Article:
Carole Nash
Content Writer
Published: 19th September 2017

Vast numbers of classic car enthusiasts dream about scraping open that unbalanced barn door to find a dusty Aston Martin DB4, which will be offered for less than the price of a Ford Ka, purely because it hasn’t turned a wheel since Margaret Thatcher was in power.  There isn’t a petrolhead among us who can claim the pull towards that Alfa Romeo Spider, lurking under a hoard of rags in the corner of a long disused garage, isn’t hugely alluring.

The dream for enthusiasts to find a completely original car in good condition, blow off the cobwebs, insert some fresh petrol, give it a service and then drive your dreams off into the sunset is too good to ignore.  Sadly, this is very rarely the case – but it doesn’t stop us fantasising about our personal automotive holy grail.

Yet, taking on a barn find has often been regarded as a specialist task for the brave or wealthy. However, this needn’t be the case.  While past reports dictate that the fine line between money-maker and money-pit can often spell disaster without serious vehicular investigation, with some advice on what to look for we believe resurrecting a long-neglected motoring treasure is within reach for all of us.

All of the world’s Ferrari 250 GTOs and Cobra Daytonas may be accounted for, but there are plenty of other classic cars still waiting to be found. If you’re in need of inspiration here are some of the great finds of the past…

The Onassis Miura

Stamatis Kokotas was known as the ‘Greek Elvis’, as much for his sideburns as his hit records. But he had a big fan in the shape of shipping magnate Aristotle Onassis, so much so that Onassis gave him a Miura S as a gift in 1969. Kokotas clocked up 52,000 miles in three years until it developed engine problems. The engine was removed and sent back to the factory; the car was left in a garage beneath the Athens Hilton – for 30 years.

Battered and bruised, it was unearthed in 2003 when the hotel was being remodelled ahead of the Olympic Games. Having never been paid for its repair, Lamborghini still had the engine – on display in their museum. So, after 40 years, it was finally reunited with the car, which was auctioned by Coys in 2012. It failed to reach its reserve, but a post-sale deal was struck for about £300,000.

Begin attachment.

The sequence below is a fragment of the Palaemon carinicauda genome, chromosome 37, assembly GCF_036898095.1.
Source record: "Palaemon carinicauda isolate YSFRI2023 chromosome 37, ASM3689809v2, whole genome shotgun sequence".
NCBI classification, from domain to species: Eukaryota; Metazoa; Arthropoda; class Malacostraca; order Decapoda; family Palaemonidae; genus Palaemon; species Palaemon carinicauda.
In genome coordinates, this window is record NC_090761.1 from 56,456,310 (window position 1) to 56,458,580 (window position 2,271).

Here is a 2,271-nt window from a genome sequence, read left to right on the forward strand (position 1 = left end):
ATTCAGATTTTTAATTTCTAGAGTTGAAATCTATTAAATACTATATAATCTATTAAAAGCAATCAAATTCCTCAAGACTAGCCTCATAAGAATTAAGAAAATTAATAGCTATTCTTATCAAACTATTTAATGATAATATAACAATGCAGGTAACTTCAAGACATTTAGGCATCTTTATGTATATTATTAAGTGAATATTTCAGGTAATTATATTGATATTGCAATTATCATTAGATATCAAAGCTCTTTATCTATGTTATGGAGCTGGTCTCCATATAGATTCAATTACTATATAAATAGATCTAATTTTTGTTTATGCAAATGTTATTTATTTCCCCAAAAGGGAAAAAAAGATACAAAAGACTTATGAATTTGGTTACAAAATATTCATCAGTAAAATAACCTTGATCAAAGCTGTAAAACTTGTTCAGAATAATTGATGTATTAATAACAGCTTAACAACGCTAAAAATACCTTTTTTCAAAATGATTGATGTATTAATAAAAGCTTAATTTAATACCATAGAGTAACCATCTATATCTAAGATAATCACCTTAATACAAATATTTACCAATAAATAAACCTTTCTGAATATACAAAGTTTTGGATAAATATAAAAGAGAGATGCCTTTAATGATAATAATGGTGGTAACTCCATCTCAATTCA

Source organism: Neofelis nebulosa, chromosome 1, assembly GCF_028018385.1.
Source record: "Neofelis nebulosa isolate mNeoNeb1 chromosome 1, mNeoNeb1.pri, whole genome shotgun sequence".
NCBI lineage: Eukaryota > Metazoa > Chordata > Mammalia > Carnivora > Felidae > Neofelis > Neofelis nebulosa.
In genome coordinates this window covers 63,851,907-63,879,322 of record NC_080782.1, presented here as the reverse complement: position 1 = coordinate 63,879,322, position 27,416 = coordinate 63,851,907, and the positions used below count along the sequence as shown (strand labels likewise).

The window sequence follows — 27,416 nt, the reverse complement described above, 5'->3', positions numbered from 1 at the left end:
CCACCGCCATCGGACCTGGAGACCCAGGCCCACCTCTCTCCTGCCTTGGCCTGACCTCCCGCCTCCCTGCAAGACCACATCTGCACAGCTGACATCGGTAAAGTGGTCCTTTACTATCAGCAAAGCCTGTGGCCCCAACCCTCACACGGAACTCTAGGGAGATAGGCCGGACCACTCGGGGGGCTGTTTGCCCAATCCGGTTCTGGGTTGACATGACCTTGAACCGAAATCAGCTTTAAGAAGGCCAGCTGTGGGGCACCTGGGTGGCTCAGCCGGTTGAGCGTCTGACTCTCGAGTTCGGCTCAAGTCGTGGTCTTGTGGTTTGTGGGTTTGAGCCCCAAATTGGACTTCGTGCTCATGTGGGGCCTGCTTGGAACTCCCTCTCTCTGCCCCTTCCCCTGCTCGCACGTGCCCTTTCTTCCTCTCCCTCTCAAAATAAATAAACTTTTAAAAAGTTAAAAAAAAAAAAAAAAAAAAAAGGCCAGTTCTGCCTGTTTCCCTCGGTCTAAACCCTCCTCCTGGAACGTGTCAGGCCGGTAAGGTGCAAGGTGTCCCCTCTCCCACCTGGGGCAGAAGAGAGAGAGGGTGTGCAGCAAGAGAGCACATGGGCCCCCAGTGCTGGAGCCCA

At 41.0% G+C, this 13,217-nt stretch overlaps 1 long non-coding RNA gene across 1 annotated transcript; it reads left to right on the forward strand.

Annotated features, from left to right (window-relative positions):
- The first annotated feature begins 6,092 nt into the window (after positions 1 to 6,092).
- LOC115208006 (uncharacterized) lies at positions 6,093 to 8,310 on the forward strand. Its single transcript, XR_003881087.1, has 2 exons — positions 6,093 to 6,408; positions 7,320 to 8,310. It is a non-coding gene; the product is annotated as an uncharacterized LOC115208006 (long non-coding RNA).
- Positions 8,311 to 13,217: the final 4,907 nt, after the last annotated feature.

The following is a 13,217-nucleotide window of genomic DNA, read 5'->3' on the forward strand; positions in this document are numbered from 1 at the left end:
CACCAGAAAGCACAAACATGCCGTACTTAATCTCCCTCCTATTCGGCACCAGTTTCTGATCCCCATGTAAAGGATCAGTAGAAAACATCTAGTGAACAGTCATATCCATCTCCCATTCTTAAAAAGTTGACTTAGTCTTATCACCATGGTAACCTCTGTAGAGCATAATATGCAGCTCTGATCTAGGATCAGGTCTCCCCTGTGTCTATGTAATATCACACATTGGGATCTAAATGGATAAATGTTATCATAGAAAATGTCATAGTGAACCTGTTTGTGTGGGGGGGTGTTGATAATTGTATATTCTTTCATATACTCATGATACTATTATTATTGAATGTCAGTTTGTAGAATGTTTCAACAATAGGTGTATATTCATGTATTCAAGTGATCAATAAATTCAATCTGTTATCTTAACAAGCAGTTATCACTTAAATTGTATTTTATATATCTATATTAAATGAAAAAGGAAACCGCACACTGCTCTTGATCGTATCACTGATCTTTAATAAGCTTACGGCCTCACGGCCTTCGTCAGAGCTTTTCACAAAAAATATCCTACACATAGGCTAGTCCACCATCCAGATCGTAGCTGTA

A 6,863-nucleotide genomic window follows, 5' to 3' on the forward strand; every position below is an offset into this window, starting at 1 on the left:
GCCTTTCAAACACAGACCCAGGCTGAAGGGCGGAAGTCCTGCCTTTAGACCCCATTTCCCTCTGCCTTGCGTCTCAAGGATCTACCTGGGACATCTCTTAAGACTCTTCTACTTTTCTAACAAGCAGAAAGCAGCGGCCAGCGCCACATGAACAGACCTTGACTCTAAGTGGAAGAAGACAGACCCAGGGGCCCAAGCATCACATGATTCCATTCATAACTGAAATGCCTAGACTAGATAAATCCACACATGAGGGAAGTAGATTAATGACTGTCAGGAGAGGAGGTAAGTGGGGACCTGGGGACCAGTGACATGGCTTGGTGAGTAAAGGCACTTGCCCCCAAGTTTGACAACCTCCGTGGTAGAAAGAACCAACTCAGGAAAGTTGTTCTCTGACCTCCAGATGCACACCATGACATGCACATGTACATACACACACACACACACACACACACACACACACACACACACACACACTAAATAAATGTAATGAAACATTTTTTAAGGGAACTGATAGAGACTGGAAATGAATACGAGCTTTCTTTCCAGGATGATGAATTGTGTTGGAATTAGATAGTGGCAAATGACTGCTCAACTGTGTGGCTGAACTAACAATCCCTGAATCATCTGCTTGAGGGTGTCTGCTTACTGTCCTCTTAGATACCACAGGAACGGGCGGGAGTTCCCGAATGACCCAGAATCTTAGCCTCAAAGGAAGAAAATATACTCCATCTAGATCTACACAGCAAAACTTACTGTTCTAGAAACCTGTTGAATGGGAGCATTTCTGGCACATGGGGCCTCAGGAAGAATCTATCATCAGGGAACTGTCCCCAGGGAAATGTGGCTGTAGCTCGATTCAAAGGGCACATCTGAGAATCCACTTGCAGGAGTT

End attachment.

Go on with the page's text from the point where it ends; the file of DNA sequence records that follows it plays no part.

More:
The Bugatti in Lake Maggiore

Not all ‘barn finds’ are found in barns, and even fewer are found under water. A 1925 Bugatti Type 22 Brescia was discovered in 1967 by a diver, and over the years became a sub-aqua club attraction. It seems the car was dumped in the lake around 1963 to avoid the payment of Swiss import duties, which by then were probably more than the 11-year-old car was worth.

The decomposed car was extracted from the lake in 2009, to raise funds for charity. The footage of fishing the car out was seen right around the world.

Bonhams auctioned the Bugatti at their Paris sale in 2010, where it sold for £205,925 to American Bugatti collector Peter Mullin. He is keeping the car preserved in its as-found state.

Citroen 2CV prototypes

To prevent the Nazis getting their hands on them during WWII, Citroen decided to hide the various prototypes that had been developed. In fact they concealed them so well that after the war only two could be found. Or so Citroen said.

A memo came to light from the 1950s ordering that other prototypes be scrapped. Luckily that instruction was ignored, and in 1995 three prototypes were discovered in the roof of a barn at Ferte-Vidame. How they got there is a mystery as they needed to make a large hole in the roof and use a giant crane to get them down.

Remember, no car is truly lost—somebody knows about it, you just have to find that somebody.